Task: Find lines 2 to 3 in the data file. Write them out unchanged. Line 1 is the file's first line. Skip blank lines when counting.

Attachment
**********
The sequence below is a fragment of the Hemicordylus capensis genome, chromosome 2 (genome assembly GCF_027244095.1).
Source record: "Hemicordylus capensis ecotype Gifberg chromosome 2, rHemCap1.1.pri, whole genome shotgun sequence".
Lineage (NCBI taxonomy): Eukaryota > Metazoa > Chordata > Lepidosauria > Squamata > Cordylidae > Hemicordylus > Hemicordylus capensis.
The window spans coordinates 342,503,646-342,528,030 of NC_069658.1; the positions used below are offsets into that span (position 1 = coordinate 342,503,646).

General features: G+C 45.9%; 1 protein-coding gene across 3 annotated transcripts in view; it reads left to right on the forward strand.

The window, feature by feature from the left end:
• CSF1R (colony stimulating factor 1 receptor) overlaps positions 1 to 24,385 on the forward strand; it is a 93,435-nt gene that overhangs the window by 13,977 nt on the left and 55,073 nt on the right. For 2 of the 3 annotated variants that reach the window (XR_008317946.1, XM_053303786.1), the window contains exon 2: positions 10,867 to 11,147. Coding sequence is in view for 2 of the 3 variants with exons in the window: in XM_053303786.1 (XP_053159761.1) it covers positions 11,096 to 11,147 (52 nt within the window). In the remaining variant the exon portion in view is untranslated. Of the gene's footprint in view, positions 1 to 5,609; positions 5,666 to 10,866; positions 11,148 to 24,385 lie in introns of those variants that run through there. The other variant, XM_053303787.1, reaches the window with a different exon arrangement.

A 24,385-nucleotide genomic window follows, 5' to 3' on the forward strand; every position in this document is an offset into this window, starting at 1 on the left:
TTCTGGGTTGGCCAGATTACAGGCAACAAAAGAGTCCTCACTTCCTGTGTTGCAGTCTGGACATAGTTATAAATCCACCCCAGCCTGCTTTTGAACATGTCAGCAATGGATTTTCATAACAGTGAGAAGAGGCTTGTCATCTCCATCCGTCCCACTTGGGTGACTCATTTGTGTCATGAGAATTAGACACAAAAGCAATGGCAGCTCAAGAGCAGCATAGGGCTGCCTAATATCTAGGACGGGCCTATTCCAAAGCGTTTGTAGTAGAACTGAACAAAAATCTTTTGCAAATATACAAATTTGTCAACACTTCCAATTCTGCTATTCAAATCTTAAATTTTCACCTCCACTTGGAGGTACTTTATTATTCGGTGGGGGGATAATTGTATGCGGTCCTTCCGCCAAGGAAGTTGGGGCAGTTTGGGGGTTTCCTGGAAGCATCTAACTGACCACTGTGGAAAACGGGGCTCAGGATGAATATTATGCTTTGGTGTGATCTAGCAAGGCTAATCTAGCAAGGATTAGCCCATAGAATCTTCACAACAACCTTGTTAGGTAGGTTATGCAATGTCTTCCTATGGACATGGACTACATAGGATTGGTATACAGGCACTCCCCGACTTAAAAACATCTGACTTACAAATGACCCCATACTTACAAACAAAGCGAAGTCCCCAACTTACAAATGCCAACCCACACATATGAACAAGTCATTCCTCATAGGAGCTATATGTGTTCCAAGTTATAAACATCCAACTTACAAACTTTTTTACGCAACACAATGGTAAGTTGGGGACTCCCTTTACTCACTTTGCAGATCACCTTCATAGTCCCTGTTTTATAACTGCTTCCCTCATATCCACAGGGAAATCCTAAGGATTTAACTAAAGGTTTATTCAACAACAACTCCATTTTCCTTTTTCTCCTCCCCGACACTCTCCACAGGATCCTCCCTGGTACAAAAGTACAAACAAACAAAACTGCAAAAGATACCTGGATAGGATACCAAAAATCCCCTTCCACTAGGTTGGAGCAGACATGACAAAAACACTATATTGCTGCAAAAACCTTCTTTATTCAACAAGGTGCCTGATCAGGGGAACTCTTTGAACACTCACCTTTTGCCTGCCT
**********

Source record: "Hemicordylus capensis ecotype Gifberg chromosome 2, rHemCap1.1.pri, whole genome shotgun sequence".
Lineage (NCBI taxonomy): Eukaryota > Metazoa > Chordata > Lepidosauria > Squamata > Cordylidae > Hemicordylus > Hemicordylus capensis.